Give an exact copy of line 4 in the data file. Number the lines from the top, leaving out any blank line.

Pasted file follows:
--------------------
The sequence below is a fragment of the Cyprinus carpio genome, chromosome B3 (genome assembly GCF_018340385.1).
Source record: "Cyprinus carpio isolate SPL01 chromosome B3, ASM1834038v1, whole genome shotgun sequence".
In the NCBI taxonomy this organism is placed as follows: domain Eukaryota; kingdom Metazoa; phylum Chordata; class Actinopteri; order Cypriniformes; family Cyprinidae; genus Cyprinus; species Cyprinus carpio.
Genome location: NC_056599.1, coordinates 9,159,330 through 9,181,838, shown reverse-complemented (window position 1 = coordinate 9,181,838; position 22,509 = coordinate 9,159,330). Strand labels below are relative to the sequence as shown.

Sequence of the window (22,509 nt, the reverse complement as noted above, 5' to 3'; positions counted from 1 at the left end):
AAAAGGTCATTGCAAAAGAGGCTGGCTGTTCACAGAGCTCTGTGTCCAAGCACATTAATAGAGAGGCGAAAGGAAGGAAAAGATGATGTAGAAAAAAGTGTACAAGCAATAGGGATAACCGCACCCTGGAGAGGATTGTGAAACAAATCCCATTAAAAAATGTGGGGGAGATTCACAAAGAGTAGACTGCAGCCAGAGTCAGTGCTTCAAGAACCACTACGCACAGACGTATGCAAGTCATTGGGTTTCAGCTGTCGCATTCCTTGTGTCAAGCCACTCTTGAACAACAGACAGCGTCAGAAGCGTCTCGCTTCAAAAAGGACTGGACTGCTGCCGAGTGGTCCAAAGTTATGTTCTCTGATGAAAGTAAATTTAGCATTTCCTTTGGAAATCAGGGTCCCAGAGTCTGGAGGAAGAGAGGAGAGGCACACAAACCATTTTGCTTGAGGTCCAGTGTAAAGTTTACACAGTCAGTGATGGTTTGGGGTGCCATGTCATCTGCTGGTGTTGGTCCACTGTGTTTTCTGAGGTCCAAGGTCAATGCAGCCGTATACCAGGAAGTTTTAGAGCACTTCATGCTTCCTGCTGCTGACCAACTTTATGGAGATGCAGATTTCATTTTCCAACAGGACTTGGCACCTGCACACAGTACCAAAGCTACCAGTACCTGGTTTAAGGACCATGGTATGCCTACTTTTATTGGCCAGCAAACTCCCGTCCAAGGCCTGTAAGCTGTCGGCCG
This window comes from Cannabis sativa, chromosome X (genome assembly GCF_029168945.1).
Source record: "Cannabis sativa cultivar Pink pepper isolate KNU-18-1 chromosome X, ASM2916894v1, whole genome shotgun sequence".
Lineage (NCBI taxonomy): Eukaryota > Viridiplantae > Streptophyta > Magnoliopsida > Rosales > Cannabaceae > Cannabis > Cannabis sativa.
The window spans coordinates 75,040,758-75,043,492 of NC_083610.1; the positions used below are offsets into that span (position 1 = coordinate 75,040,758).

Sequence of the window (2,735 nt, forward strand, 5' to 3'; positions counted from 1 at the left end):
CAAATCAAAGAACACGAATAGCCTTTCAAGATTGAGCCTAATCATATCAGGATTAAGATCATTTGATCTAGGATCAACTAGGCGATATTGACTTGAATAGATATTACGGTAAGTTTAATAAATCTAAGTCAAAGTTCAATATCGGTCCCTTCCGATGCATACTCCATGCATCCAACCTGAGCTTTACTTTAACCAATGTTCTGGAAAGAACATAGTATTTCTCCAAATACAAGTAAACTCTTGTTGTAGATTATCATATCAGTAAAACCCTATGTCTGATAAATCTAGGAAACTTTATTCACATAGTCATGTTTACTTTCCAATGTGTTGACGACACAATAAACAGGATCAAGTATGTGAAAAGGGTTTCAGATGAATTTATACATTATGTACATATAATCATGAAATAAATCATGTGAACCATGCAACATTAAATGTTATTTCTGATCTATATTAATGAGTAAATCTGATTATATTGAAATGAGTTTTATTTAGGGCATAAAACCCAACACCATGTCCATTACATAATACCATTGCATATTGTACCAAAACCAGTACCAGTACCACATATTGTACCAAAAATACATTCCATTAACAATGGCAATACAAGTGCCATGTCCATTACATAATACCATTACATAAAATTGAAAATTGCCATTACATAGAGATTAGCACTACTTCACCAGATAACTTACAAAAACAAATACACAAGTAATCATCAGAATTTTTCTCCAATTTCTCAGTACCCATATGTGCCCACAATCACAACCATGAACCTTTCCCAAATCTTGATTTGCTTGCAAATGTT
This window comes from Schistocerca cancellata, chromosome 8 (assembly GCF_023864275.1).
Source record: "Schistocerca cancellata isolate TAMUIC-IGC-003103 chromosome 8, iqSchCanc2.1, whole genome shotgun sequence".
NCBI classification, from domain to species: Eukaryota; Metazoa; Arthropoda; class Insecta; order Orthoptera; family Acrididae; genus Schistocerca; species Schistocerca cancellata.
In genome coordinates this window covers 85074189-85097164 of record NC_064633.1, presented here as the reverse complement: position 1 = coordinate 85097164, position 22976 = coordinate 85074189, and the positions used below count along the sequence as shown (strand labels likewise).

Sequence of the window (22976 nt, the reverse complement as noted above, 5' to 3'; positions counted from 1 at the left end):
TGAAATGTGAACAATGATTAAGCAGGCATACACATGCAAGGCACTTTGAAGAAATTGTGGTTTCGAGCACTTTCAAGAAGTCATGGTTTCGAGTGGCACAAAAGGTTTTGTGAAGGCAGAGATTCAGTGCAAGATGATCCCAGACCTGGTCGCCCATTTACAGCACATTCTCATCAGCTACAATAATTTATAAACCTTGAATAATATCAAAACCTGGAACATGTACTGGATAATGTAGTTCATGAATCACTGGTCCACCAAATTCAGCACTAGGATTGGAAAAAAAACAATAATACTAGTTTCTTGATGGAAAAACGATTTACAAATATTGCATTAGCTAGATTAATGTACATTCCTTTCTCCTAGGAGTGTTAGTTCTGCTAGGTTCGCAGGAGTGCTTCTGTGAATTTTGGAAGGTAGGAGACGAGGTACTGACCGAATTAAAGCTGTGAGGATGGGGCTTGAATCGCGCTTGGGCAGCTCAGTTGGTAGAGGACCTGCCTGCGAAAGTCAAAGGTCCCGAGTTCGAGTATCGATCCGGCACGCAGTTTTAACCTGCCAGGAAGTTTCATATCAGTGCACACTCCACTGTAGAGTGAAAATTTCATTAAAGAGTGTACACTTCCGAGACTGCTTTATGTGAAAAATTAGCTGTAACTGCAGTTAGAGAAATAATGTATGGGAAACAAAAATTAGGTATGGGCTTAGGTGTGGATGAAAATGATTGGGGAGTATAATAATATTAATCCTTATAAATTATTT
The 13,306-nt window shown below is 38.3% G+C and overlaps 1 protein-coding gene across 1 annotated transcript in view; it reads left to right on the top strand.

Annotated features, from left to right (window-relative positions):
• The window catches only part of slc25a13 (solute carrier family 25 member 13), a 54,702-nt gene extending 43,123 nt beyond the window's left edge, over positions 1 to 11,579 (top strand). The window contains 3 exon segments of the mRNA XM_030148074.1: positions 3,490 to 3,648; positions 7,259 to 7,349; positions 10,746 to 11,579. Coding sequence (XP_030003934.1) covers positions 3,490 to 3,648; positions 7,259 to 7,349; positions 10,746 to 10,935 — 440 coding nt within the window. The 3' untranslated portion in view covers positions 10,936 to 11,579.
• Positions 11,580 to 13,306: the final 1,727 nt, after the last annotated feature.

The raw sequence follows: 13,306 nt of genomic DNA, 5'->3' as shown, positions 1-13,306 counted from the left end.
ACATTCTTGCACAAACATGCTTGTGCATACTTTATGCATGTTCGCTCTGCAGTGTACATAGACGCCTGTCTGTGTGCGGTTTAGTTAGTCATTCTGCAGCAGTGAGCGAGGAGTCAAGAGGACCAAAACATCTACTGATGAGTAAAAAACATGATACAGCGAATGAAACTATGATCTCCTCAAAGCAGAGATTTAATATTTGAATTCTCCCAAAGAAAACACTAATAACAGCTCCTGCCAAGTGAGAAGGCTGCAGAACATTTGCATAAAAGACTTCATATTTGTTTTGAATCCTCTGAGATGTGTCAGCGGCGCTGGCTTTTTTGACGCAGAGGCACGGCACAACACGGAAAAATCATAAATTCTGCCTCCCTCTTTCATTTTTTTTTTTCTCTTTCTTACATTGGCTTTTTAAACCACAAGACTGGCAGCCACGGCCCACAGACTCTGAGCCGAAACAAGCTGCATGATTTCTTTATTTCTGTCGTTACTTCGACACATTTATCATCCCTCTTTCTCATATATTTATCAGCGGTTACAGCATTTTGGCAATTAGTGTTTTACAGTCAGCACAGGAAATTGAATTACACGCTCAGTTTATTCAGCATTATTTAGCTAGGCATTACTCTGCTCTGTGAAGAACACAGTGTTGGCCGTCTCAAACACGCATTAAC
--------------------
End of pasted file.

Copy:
Genome location: NC_056599.1, coordinates 9,159,330 through 9,181,838, shown reverse-complemented (window position 1 = coordinate 9,181,838; position 22,509 = coordinate 9,159,330). Strand labels below are relative to the sequence as shown.